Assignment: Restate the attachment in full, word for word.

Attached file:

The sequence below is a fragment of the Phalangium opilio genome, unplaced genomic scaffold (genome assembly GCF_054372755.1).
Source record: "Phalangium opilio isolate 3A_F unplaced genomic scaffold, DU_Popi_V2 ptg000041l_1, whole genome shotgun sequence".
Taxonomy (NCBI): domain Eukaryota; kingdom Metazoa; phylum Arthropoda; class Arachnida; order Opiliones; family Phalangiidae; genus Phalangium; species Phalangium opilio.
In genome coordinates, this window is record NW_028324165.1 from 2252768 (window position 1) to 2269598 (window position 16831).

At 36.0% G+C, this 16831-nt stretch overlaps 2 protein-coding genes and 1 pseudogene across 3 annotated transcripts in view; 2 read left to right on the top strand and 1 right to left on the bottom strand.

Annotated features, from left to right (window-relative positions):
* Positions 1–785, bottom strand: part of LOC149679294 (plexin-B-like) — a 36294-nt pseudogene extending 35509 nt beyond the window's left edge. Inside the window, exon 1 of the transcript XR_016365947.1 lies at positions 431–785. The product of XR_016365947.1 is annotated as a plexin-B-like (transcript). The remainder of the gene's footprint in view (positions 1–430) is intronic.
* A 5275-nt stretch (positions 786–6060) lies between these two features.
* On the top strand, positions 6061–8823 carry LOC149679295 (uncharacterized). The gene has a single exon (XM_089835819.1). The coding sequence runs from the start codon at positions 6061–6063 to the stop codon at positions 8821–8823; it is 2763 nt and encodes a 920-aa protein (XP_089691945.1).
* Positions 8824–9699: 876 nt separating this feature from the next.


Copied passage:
The sequence below is a fragment of the Phalangium opilio genome, unplaced genomic scaffold (genome assembly GCF_054372755.1).
Source record: "Phalangium opilio isolate 3A_F unplaced genomic scaffold, DU_Popi_V2 ptg000041l_1, whole genome shotgun sequence".
Taxonomy (NCBI): domain Eukaryota; kingdom Metazoa; phylum Arthropoda; class Arachnida; order Opiliones; family Phalangiidae; genus Phalangium; species Phalangium opilio.
In genome coordinates, this window is record NW_028324165.1 from 2252768 (window position 1) to 2269598 (window position 16831).

At 36.0% G+C, this 16831-nt stretch overlaps 2 protein-coding genes and 1 pseudogene across 3 annotated transcripts in view; 2 read left to right on the top strand and 1 right to left on the bottom strand.

Annotated features, from left to right (window-relative positions):
* Positions 1–785, bottom strand: part of LOC149679294 (plexin-B-like) — a 36294-nt pseudogene extending 35509 nt beyond the window's left edge. Inside the window, exon 1 of the transcript XR_016365947.1 lies at positions 431–785. The product of XR_016365947.1 is annotated as a plexin-B-like (transcript). The remainder of the gene's footprint in view (positions 1–430) is intronic.
* A 5275-nt stretch (positions 786–6060) lies between these two features.
* On the top strand, positions 6061–8823 carry LOC149679295 (uncharacterized). The gene has a single exon (XM_089835819.1). The coding sequence runs from the start codon at positions 6061–6063 to the stop codon at positions 8821–8823; it is 2763 nt and encodes a 920-aa protein (XP_089691945.1).
* Positions 8824–9699: 876 nt separating this feature from the next.